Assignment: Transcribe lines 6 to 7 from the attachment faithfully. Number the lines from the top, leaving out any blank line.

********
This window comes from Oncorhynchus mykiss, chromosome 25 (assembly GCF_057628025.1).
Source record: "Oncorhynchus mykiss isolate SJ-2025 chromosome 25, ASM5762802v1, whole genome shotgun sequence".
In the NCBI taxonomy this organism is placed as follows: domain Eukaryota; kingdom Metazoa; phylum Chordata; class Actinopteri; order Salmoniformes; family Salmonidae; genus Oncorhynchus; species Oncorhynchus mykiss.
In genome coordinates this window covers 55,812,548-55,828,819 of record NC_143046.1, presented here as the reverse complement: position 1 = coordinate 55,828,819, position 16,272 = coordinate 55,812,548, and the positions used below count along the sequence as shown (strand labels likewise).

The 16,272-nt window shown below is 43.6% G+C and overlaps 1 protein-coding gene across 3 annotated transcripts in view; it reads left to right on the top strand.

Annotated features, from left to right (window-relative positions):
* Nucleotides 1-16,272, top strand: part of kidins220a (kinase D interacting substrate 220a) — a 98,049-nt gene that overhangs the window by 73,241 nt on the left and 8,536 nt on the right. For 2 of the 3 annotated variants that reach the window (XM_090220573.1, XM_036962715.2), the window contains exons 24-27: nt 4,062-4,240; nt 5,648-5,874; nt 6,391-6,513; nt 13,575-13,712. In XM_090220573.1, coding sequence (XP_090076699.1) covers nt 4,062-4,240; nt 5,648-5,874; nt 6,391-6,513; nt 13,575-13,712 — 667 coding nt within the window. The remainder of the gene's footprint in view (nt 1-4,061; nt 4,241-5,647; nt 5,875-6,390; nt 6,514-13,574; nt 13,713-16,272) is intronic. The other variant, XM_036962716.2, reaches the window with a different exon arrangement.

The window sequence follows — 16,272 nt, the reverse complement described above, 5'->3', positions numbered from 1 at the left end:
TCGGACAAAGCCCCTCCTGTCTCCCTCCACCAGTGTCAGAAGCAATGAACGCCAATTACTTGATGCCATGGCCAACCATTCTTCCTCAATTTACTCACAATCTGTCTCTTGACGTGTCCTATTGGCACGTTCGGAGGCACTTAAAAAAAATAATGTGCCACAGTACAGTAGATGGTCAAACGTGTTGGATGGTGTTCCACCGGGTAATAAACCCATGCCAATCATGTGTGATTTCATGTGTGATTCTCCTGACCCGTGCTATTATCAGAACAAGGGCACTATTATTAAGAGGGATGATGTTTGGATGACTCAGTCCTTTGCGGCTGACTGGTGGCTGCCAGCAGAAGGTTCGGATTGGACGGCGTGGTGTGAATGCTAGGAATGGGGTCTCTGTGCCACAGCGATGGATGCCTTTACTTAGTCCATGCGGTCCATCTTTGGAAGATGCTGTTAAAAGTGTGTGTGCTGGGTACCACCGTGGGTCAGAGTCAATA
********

Annotated features, from left to right (window-relative positions):
* Nucleotides 1-16,272, top strand: part of kidins220a (kinase D interacting substrate 220a) — a 98,049-nt gene that overhangs the window by 73,241 nt on the left and 8,536 nt on the right. For 2 of the 3 annotated variants that reach the window (XM_090220573.1, XM_036962715.2), the window contains exons 24-27: nt 4,062-4,240; nt 5,648-5,874; nt 6,391-6,513; nt 13,575-13,712. In XM_090220573.1, coding sequence (XP_090076699.1) covers nt 4,062-4,240; nt 5,648-5,874; nt 6,391-6,513; nt 13,575-13,712 — 667 coding nt within the window. The remainder of the gene's footprint in view (nt 1-4,061; nt 4,241-5,647; nt 5,875-6,390; nt 6,514-13,574; nt 13,713-16,272) is intronic. The other variant, XM_036962716.2, reaches the window with a different exon arrangement.